(9, 10) As the people will be punished, so will the priest. The latter will not be saved by wealth or dignity. And I will visit upon him his ways (observe here the collective singular in the pronoun), and cause his doings to return upon him. The form of the punishment is to be noticed. The eating of the sin of the people shall leave them hungry, and their licentiousness shall leave them childless.
(11) Heart.—The whole inner life, consumed by these licentious indulgences.
(12) Their stocks.—Blocks of wood fashioned into idols (Heb., his wood, the collective singular being maintained).
Their staff.—Cyril regarded this as referring to divinations by means of rods (ῥαβδομαντεία), which were placed upright, and after the repetition of incantations, allowed to fall, the forecast of the future being interpreted from the manner in which they fell. But perhaps the “staff” may refer, like the “stocks,” to the idol itself. The Canaanite goddess Asherah was worshipped under this form.
(13) The tops of the hills were continually chosen for idolatrous temples, i.e., “high places.”
Poplar—i.e., the white poplar, not the storax of the LXX., which is a shrub only a few feet high.
Elms should be “terebinth tree” (’çlah).
(14) Jehovah threatens to visit no punishment on the women for their licentiousness, because they are more sinned against than sinning.
Sacrifice with harlots.—Referring to the sensuality of the religious rites, as represented by the women (q’dçshôth) who dedicated themselves to these impurities.
(15) Israel . . . Judah.—The prophet warns Judah of Israel’s peril, and perhaps hints at the apostacy of some of her kings, as Ahaziah, Joram, and Ahaz. He returns to the symbolic use of the word “whoredom”; and Judah is exhorted not to participate in the idolatries of Gilgal or the calves of Bethel. There are three different places named Gilgal mentioned in Joshua (Joshua 4:19; Joshua 12:3; Joshua 15:7), and a fourth seems to be mentioned in Deut. 9:30; 2 Kings 2:1. The Gilgal here referred to is the first of these, which Joshua for a considerable time had made his head-quarters. In the days of Samuel it acquired some importance as a place for sacrificial worship and the dispensation of justice. Bethel had a grand history. But Hosea and Amos call it by the altered name Beth-aven (house of vanity, or idols), instead of Bethel (house of God). The LXX. in Alex. MS. read On instead of Aven in the Hebrew, On being the name for Heliopolis, the seat of sun-cultus, whence Jeroboam may have derived his calf-worship. (See Smith’s Dict. of the Bible, Art. “On.”) But the Vat. MS. has ἀδικίας, in accordance with the Masoretic tradition (similarly Aquila and Symmachus).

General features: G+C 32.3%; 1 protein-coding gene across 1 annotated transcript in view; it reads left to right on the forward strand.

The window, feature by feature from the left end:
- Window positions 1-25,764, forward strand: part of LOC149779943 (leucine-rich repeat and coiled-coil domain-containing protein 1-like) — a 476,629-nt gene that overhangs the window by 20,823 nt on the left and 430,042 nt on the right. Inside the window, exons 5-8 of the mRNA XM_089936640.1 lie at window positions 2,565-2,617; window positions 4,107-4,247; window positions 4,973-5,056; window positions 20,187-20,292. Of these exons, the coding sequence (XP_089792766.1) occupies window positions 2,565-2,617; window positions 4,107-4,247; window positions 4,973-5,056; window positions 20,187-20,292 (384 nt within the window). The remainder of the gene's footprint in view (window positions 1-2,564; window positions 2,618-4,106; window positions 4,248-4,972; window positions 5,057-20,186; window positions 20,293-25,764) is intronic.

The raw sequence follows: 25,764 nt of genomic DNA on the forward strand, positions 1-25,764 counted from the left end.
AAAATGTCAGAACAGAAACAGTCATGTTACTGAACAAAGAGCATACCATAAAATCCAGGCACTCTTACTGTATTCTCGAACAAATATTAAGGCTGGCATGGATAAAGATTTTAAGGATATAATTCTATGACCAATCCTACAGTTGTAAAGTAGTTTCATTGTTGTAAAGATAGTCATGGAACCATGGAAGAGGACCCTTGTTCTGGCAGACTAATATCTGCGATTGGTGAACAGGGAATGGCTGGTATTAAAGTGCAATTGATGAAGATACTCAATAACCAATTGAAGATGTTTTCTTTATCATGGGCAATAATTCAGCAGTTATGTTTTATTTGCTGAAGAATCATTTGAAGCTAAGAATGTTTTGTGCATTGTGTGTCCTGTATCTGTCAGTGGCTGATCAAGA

(16) Slideth back.—More correctly, is stubborn as a stubborn cow.
Will feed them as a lamb in a large place.—An expression of tender commiseration (so Ewald). But most commentators understand it in an unfavourable sense, i.e., will lead them forth into the desolate wilderness, a prey to wild beasts, or into the loneliness that a lamb would feel in a boundless pasture.
(17) Ephraim . . . idols.—The prophet calls on Judah to leave Ephraim to himself. The Jewish interpreters Rashi and Kimchi understand this as the appeal of Jehovah to the prophet to leave Israel to her fate, that so perhaps her eyes might be opened to discern her doom.
(18, 19) The Authorised version is here very defective. Translate, Their carousal hath become degraded; with whoring they whore. Her shields love shame. A blast hath seized her in its wings, so that they are covered with shame for their offerings. “Shields” mean the princes of the people, as in Psalms 47:9. The fern. “her” in these verses refers to Ephraim, in accordance with the common Hebrew idiom. The change of person to the masculine plural is characteristic of the style of Hebrew prophecy. The storm-wind hath seized upon her with its wings—carried her away like a swarm of locusts or a baffled bird.
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Ellicott, Charles John. "Commentary on Hosea 4". "Ellicott's Commentary for English Readers". https://www.studylight.org/
the Week of Proper 23 / Ordinary 28